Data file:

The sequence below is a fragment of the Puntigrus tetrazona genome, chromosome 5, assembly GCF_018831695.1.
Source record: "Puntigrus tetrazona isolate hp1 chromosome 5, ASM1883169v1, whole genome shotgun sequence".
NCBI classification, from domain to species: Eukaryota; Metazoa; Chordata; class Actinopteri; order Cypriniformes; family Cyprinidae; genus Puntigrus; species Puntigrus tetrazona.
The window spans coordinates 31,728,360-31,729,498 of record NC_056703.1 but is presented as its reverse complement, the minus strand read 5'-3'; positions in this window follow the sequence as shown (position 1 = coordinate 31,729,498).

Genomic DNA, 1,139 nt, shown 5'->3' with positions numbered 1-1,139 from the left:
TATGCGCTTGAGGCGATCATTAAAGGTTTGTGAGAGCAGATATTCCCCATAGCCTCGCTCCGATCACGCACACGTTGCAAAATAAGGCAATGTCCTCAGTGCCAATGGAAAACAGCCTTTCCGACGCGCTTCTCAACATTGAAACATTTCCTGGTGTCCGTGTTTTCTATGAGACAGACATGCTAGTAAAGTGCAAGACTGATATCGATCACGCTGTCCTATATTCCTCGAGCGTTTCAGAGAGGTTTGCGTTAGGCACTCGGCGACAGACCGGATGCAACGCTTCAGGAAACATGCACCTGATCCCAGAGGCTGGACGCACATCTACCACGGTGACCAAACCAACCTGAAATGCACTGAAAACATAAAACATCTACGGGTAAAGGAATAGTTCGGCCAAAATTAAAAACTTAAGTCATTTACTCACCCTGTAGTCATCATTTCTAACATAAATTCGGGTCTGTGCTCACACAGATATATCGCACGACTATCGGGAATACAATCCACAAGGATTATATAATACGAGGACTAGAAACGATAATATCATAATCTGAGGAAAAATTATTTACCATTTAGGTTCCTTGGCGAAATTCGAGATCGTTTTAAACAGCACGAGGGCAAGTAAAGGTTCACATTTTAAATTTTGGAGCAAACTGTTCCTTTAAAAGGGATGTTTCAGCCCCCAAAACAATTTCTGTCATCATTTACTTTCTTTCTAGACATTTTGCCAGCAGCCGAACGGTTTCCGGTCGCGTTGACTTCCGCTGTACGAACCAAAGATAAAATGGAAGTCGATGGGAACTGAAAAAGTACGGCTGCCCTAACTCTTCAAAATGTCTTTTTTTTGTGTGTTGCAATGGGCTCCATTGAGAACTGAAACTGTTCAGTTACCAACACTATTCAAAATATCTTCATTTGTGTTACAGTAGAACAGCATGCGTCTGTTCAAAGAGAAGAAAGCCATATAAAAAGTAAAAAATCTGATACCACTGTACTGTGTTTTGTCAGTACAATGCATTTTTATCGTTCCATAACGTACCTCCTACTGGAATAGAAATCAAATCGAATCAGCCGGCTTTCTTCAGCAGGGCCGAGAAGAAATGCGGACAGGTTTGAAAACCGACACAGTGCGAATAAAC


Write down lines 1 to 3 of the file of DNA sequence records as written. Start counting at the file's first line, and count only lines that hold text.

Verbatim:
The sequence below is a fragment of the Puntigrus tetrazona genome, chromosome 5, assembly GCF_018831695.1.
Source record: "Puntigrus tetrazona isolate hp1 chromosome 5, ASM1883169v1, whole genome shotgun sequence".
NCBI classification, from domain to species: Eukaryota; Metazoa; Chordata; class Actinopteri; order Cypriniformes; family Cyprinidae; genus Puntigrus; species Puntigrus tetrazona.